SEMBACH, Germany – U.S. Army NATO hosted a week of training for U.S. Military Personnel Exchange Program Soldiers Nov. 5-10.
The weeklong event kicked off with hearing, vision, height and weight, and other medical readiness requirements organized by the U.S. Army NATO G9.
“This was excellent training,” said Maj. Erin Maurer, chemical biological radiological and nuclear advisor to the United Kingdom Ministry of Defense in Winterbourne-Gunner, England, on exchange from the U.S. Army CBRN School. “It's really necessary for geographically dispersed officers to get re-centered on what they're doing related to U.S. Army requirements and also what they need to do to take care of themselves, because it can be very difficult to keep track of all the requirements that are not the focus in our daily jobs.”
MPEP is a security cooperation program involving the reciprocal exchange of personnel between the U.S. Army and a similar unit in a foreign military service. MPEP Soldiers work with their host nation counterparts at foreign military bases and rarely have the opportunity to interact with other U.S. Soldiers.
United States Army NATO hosted a week of training for U.S. Military Personnel Exchange Program Soldiers Nov. 5-10 at Sembach, Germany.
“I love my job,” she said. “It's the best job I've had since company command.
“The thing about this job is that all the actions I take with my partner nation have tangible effects, effects that I can see the outcome while I'm still there.
“I know that I'm helping partner nations to build their capacity and then just keeping the team effort moving forward for both our armies.
“With the ongoing crisis on the European continent CBRN is on an upswing of importance. It's always been important but now it's at the peak of everyone's consideration, and so building the alliance, making sure that we're moving in the right direction with modernization, with innovation, with interoperability, it's at a critical point for the CBRN community right now in Europe.”
The purpose of the program is to provide a framework for bilateral engagement that strengthens alliances and increases defense cooperation in support of U.S. national security strategy.
“The chance to work together as a multinational force in my brigade is just an immense opportunity to really build our alliance’s capability for warfighting and overall crisis response operations,” said Maj. Chuck Sexton, operations officer with the Italian Julia Alpine Brigade on exchange from the Joint Multinational Readiness Center in Hohenfels, Germany.
Across the European theater allied nation army units incorporate multinational partners in their command structures at the tactical, operational and strategic levels to help increase interoperability and ensure NATO is able to merge the capabilities of various military forces and provide access to national or regional infrastructure, logistics and information.
“As a member of NATO, the United States knows we will not fight alone in future wars,” said Sgt. Maj. Alex Burnett, who works as an instructor for noncommissioned officer education in Ermelo, Netherlands, as part of an exchange between the Royal Netherlands Army and the U.S. Army Sergeants Major Academy. “We need our allies and partners throughout the world, so for the exchange sergeants major and the exchange officers that are over here, being able to build those ties, being able to build those relationships with our host nations and strengthen that transatlantic bond is so important for the future.”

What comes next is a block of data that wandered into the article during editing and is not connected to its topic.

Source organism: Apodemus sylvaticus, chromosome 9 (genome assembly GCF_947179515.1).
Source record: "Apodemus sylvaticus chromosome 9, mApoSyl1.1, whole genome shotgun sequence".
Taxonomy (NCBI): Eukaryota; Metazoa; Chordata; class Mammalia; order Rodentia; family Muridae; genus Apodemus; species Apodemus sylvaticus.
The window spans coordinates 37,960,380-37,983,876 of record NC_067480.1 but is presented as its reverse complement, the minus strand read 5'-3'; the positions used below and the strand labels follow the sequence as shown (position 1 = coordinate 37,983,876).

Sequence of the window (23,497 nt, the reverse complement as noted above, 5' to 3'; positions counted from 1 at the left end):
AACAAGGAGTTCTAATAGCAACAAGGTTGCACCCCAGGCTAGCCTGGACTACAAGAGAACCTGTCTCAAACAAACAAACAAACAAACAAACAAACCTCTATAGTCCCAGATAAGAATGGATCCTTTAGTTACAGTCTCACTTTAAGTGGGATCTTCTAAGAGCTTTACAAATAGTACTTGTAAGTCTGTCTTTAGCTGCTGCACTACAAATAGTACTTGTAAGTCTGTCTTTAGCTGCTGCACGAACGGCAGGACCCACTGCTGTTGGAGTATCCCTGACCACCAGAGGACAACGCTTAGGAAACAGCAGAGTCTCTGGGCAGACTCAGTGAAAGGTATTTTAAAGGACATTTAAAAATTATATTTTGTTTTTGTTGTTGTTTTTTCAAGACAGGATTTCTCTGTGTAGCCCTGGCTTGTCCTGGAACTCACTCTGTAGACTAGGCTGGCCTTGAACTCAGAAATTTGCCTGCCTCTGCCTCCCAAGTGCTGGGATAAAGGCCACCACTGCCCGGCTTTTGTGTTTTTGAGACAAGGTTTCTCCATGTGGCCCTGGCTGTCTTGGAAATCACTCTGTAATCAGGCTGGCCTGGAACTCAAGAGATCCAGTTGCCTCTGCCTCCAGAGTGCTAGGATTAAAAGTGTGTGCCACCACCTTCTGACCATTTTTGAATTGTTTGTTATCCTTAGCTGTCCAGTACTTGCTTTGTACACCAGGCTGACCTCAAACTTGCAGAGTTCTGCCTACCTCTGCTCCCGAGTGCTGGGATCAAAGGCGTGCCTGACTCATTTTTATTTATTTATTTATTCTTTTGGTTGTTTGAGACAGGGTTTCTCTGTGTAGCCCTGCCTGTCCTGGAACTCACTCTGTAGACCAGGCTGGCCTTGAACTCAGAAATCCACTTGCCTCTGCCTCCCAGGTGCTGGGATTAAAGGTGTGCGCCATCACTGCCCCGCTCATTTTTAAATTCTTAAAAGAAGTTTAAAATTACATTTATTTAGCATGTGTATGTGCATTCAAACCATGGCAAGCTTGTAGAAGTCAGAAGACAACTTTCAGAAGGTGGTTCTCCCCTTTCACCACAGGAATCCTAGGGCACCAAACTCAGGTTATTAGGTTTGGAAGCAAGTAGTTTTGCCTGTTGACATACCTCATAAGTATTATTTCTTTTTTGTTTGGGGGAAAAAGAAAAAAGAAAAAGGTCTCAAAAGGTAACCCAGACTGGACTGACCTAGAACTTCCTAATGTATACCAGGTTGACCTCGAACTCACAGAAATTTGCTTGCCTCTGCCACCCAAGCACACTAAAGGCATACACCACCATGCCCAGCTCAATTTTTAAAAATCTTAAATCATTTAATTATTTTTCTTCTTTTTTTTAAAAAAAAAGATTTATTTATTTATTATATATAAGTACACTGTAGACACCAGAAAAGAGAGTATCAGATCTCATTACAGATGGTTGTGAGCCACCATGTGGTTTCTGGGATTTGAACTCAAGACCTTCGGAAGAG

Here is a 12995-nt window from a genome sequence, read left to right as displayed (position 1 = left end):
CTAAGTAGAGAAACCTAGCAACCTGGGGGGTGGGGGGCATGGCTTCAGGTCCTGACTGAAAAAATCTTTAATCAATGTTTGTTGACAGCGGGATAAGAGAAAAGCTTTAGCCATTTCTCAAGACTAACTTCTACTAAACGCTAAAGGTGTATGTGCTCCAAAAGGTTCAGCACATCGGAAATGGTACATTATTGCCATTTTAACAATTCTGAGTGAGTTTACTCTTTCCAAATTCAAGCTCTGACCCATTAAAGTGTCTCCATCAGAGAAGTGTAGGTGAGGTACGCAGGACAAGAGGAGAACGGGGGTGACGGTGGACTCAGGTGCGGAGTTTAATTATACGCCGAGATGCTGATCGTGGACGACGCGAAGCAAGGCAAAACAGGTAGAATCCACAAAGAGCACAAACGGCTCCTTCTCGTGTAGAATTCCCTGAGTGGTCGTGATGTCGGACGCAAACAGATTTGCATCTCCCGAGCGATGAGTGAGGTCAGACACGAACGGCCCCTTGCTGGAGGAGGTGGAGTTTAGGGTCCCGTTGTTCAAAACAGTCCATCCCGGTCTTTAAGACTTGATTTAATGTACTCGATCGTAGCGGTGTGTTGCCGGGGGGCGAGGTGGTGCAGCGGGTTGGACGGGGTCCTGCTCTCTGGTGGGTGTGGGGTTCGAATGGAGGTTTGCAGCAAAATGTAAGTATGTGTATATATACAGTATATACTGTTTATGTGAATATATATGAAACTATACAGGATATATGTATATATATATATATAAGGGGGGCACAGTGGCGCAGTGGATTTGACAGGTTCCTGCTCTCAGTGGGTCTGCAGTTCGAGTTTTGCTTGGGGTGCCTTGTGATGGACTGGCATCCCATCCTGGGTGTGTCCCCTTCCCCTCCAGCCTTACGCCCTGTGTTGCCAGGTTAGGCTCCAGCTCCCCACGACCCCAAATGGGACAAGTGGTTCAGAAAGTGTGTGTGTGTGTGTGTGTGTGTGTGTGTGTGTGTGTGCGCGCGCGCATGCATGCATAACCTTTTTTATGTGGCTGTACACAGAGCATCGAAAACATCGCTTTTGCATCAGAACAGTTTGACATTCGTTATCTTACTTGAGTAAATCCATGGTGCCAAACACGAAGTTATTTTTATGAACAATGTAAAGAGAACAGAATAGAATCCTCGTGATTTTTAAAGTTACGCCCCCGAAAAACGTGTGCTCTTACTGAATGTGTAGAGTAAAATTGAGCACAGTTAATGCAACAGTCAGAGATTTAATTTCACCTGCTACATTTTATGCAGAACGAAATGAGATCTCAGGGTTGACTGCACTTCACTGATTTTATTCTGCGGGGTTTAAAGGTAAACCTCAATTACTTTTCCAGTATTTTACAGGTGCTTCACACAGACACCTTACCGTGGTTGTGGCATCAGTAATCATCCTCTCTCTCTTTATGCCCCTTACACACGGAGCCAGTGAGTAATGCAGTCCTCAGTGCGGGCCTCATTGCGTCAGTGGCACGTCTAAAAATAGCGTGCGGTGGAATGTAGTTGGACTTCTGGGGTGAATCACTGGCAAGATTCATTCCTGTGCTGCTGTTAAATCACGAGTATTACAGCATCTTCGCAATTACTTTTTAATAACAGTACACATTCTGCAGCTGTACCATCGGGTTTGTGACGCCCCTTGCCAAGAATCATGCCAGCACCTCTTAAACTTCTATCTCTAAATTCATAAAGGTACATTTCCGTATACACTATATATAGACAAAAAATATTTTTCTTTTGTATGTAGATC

Burnett also said he appreciated the time and effort U.S. Army NATO devoted to ensuring the MPEPs are taken care of.
“As senior NCOs and officers who are dispersed all over Europe it's important to get together like this so that we can knock out the mandatory training that the Army requires,” said Burnett. “Maintaining readiness despite where we are working for our various host nations is still a number one priority for Soldiers in the Army.”
The best part of the conference he said was the opportunity to meet with other MPEP Soldiers.
“We are usually one American deep where we live and work in a European community, and so getting a chance to interact, share experiences, share lessons learned and to learn how to make our foxholes better is really the most important part of this conference,” said Burnett.
Service with U.S. Army NATO provides possibilities to people looking for a sense of purpose and community in their career and life.
“This assignment is tougher than I expected going from two years of company command back down to the platoon level, but being able to learn what I am going to teach my students gives me a great familiarization with how the British army functions and as a whole how we fight together with our British allies in any future conflict,” said Capt. TJ Eddy, military exchange officer between the U.S. Military Academy West Point and the United Kingdom’s Royal Military Academy Sandhurst.
“My family loves living in England, and we've been particularly impressed with the warm welcome we received from the British army between helping us find a house, making sure my family was settled, and all these other bits and bobs, as they would say, to set us up for success,” said Eddy. “Being able to serve over here as an exchange officer is a unique experience that I would encourage my fellow Soldiers to seek out, because you have an outsized influence to improve the relationships between our allies and ensure our armies are able to be successful in any future conflicts.”
U.S. Army NATO has administrative agent support responsibilities for about 70 Military Personnel Exchange Program and Schools of Other Nations Soldiers and their families at 60 locations in 12 countries.
In addition to MPEP and Schools of Other Nations Soldiers, U.S. Army NATO supports about 1,000 Soldiers assigned to NATO billets at 81 locations in 22 countries.